[Re Fair Game, “Guns ’n’ Poses,” December 19]: I am an outdoorsman who enjoys hunting and fishing. I am for restrictions on assault rifles for the sport of just “playing army or fighting-type games.” The rules will have to be well thought out and implemented in a fair manner. Police departments and other organizations should reserve the right of use. My issue with the whole gun-control discussion is the lack of focus on the mental conditions of the individuals committing the shootings. When an individual has a mental condition such as paranoid schizophrenia or another disease, they may be susceptible to committing a violent crime. The Brady Act basically states that if a person is a threat to themselves or others, they can be institutionalized by someone else. I have a friend who committed his son. It is not an easy act to implement.
Take Aim at the NRA
[Re Fair Game, “Guns ’n’ Poses,” December 19]: If only our governor and congressional delegation would display a fraction of the courage shown by the Newtown teachers! It’s appalling that in a week when we saw women sacrifice their lives to protect school children, our elected officials were only concerned with protecting their political careers. When will they develop a backbone and stand up to the NRA?
I just read the article featuring my friend and colleague Gary De Carolis [“Magical History Tour,”  December 12]. It’s a great article and, knowing his talents and great personality, Gary is the perfect fit to lead such a tour! Good luck, Gary, and best wishes on your new path.
Ethleen Iron Cloud-Two Dogs
Stacks Against Us?
I believe you’re jeopardizing the safety and health of the folks who want to use the library for what it is meant to be [“As Burlington’s Library Becomes a Haven for the Homeless, Librarians Adapt to a Changing Job,”  December 12]. How many of these people are mentally ill? Will they become harmful to the patrons of the library? You might experience a catastrophe there someday: stabbings, shootings and even pedophiles. Come on, hasn’t political correctness gone too far when a minority of people is making the public fearful of public places? The majority loses.
Burlington is so progressive it doesn’t know right from wrong anymore.
Oh yeah, can you count the bedbugs in the library? I will never set foot in the library again unless someone grows a spine and says no to these people. Where are the churches?
Bessette is a native Burlingtonian.
Justice for Whom?
[Re Feedback, “Help for Crime Victims,”  December 26]: I hope I’m not a victim of crime, but if I am, I hope the police apprehend the criminal and bring them to justice. I wouldn’t want to be contacted by Burlington’s Parallel Justice program because it would feel like I had been victimized twice.
Beaver defenders got busy after Kathryn Flagg’s December 19 story about efforts to eradicate the animals from University of Vermont property: “UVM Sets Kill Traps for Dam-Building Beavers in Centennial Woods.”  Their protests convinced UVM to pull the beaver traps — at least for the time being. The university plans to reconsider the issue after classes reconvene on January 14.
It was both disheartening and disappointing to learn of the University of Vermont’s decision to trap and kill the beavers at Centennial Woods in painful, body-gripping, conibear traps versus seeking out more humane methods. Like most traps, conibears are indiscriminate, so dogs and other nontarget animals, including endangered wildlife, can also fall victim.
The dichotomy between adjunct professor O’Connor’s respect for nature and the university’s heartless decision is unfortunate, and I believe that most people share O’Connor’s viewpoint, based on the community’s rumblings. As evidenced by O’Connor’s students, viewing wildlife in action is an awe-inspiring event for most people.
There are certainly more humane methods available such as the beaver deceiver (or beaver baffler), which is a nonlethal device developed by a native Vermonter. These devices are used quite effectively by government agencies and private citizens around the country to mitigate any flooding caused by beaver dams, including at the Indian Brook Reservoir in Essex.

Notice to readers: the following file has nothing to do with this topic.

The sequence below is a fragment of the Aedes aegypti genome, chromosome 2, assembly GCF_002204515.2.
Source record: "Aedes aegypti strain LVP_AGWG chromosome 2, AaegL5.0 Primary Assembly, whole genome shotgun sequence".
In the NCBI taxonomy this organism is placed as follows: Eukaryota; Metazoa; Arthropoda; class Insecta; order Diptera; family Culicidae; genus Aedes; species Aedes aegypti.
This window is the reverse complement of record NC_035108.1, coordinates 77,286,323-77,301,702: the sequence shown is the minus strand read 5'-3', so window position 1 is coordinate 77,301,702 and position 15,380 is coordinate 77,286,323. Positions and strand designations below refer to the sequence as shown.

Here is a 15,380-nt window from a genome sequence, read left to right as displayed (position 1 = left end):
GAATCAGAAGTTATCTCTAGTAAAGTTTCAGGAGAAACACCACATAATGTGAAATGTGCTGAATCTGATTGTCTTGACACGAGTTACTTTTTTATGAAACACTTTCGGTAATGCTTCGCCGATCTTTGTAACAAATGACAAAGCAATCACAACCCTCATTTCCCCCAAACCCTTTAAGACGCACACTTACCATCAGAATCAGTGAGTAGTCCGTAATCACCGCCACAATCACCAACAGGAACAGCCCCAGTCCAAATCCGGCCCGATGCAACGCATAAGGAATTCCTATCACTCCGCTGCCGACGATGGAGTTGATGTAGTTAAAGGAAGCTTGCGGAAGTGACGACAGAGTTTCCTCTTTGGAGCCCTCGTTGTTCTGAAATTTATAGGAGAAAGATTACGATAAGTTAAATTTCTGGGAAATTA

I hope the university rethinks its decision and does the right thing for the community, its students and the animals.
Galdenzi is a volunteer intern coordinator at Green Mountain Animal Defenders.
The news of UVM’s use of conibear traps to kill local beavers is upsetting for many reasons: It is cruel, likely to prove ineffective and undervalues the benefits beavers provide to the local landscape.
UVM has chosen to use the conibear trap, which often kills beavers slowly and painfully. It also kills without discretion. There are countless stories of family dogs suffering gruesome deaths in the metal jaws of these traps. While dogs may not be a primary concern in Centennial Woods, UVM’s traps are sure to kill additional wildlife in the same horrific manner.
Moreover, the traps are likely to fail in their objective as it is probable that even if the current beavers are killed, more will move into the same area.
The indiscriminate killing also undermines the benefit of beaver activities and beaver ponds, which create and sustain wetlands, protect ecosystems and support biodiversity.
If we cannot coexist with the beavers, we must at least explore more humane methods for dealing with this issue. There are multiple ways in which we can prevent possible harm without applying lethal techniques, including bafflers or levelers, which control the water level without disturbing the beavers.
The solution UVM has produced is no solution at all — it is merely further destruction of the delicate ecosystem the university purports to care about. It is my hope that those responsible for this decision will use empathy, facts and humane alternatives to reconsider their “solution” to this issue.
It’s surprising that UVM groundskeepers at a putative research university with an active environmental program should find it necessary to kill one, possibly several, beavers when minimal research and foresight could have provided several opportunities to allow the animals to live.
Field naturalist Teage O’Connor, whose classes benefited from close observation of these beavers, points out that there are alternatives — beaver bafflers or beaver deceivers — that might have preserved beaver lives had grounds personnel even considered the possibility of a future problem and a humane solution. In any case, as he further notes, it is unlikely that the beavers would have stayed or returned after this winter because of the limited resources surrounding their pond.
I have already been in touch with the Beavers: Wetlands & Wildlife group here in upstate New York for some ideas and resources that UVM caretakers might want to consider. The biologist at BWW, Sharon Brown, also provided the name of a professional baffler installer in Vermont (among several); I will forward this information to Rick Paradis, director of the UVM Natural Areas Center, to further forward to the appropriate person as, in the article, he disclaims responsibility for that particular area of the campus grounds.
Recommended reading for those who value the environment and the animals that contribute to it is Beaversprite: My Years Building an Animal Sanctuary by Dorothy Richards, as is the BWW newsletter. These might also be of interest to beaver “eradicators.”